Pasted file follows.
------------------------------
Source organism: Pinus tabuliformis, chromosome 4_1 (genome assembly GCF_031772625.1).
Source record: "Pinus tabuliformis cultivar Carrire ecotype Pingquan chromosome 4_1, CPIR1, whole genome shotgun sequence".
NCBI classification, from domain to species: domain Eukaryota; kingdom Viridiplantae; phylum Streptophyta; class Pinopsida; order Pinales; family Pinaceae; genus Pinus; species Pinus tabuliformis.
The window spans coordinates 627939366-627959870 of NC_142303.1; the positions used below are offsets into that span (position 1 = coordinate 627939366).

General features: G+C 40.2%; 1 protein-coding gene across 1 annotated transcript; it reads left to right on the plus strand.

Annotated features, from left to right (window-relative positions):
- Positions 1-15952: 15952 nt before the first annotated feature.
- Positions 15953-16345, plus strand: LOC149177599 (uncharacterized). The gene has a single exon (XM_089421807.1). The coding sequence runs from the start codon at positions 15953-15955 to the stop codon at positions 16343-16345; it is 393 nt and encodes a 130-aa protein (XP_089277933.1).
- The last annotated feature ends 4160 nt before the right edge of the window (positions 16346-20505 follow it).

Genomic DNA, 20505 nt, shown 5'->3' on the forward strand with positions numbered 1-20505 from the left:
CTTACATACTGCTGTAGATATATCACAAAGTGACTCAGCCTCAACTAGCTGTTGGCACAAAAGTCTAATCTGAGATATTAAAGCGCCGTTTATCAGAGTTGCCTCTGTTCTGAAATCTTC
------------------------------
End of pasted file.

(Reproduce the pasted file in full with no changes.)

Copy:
Source organism: Pinus tabuliformis, chromosome 4_1 (genome assembly GCF_031772625.1).
Source record: "Pinus tabuliformis cultivar Carrire ecotype Pingquan chromosome 4_1, CPIR1, whole genome shotgun sequence".
NCBI classification, from domain to species: domain Eukaryota; kingdom Viridiplantae; phylum Streptophyta; class Pinopsida; order Pinales; family Pinaceae; genus Pinus; species Pinus tabuliformis.
The window spans coordinates 627939366-627959870 of NC_142303.1; the positions used below are offsets into that span (position 1 = coordinate 627939366).

General features: G+C 40.2%; 1 protein-coding gene across 1 annotated transcript; it reads left to right on the plus strand.

Annotated features, from left to right (window-relative positions):
- Positions 1-15952: 15952 nt before the first annotated feature.
- Positions 15953-16345, plus strand: LOC149177599 (uncharacterized). The gene has a single exon (XM_089421807.1). The coding sequence runs from the start codon at positions 15953-15955 to the stop codon at positions 16343-16345; it is 393 nt and encodes a 130-aa protein (XP_089277933.1).
- The last annotated feature ends 4160 nt before the right edge of the window (positions 16346-20505 follow it).

Genomic DNA, 20505 nt, shown 5'->3' on the forward strand with positions numbered 1-20505 from the left:
CTTACATACTGCTGTAGATATATCACAAAGTGACTCAGCCTCAACTAGCTGTTGGCACAAAAGTCTAATCTGAGATATTAAAGCGCCGTTTATCAGAGTTGCCTCTGTTCTGAAATCTTC